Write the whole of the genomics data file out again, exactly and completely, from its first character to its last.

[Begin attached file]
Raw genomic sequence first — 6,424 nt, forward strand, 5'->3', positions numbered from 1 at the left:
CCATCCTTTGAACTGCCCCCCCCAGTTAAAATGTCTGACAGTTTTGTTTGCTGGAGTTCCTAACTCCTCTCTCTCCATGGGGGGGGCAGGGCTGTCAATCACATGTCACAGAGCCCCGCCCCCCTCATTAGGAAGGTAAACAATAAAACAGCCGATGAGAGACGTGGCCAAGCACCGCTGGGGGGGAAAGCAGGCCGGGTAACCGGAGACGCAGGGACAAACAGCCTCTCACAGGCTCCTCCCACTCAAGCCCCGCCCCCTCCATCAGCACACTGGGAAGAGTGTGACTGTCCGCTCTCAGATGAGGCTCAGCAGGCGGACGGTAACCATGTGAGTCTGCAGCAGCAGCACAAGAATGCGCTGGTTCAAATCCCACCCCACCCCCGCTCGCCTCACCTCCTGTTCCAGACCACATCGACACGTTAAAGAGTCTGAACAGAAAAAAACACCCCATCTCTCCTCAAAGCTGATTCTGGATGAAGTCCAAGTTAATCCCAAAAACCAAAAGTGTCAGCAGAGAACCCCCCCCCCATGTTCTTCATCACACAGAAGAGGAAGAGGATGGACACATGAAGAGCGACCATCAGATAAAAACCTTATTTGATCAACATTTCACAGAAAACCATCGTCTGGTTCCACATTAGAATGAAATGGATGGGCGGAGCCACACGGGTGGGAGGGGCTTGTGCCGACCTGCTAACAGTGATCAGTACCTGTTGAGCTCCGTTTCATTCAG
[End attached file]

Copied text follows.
Raw genomic sequence first — 6,424 nt, forward strand, 5'->3', positions numbered from 1 at the left:
CCATCCTTTGAACTGCCCCCCCCAGTTAAAATGTCTGACAGTTTTGTTTGCTGGAGTTCCTAACTCCTCTCTCTCCATGGGGGGGGCAGGGCTGTCAATCACATGTCACAGAGCCCCGCCCCCCTCATTAGGAAGGTAAACAATAAAACAGCCGATGAGAGACGTGGCCAAGCACCGCTGGGGGGGAAAGCAGGCCGGGTAACCGGAGACGCAGGGACAAACAGCCTCTCACAGGCTCCTCCCACTCAAGCCCCGCCCCCTCCATCAGCACACTGGGAAGAGTGTGACTGTCCGCTCTCAGATGAGGCTCAGCAGGCGGACGGTAACCATGTGAGTCTGCAGCAGCAGCACAAGAATGCGCTGGTTCAAATCCCACCCCACCCCCGCTCGCCTCACCTCCTGTTCCAGACCACATCGACACGTTAAAGAGTCTGAACAGAAAAAAACACCCCATCTCTCCTCAAAGCTGATTCTGGATGAAGTCCAAGTTAATCCCAAAAACCAAAAGTGTCAGCAGAGAACCCCCCCCCCATGTTCTTCATCACACAGAAGAGGAAGAGGATGGACACATGAAGAGCGACCATCAGATAAAAACCTTATTTGATCAACATTTCACAGAAAACCATCGTCTGGTTCCACATTAGAATGAAATGGATGGGCGGAGCCACACGGGTGGGAGGGGCTTGTGCCGACCTGCTAACAGTGATCAGTACCTGTTGAGCTCCGTTTCATTCAG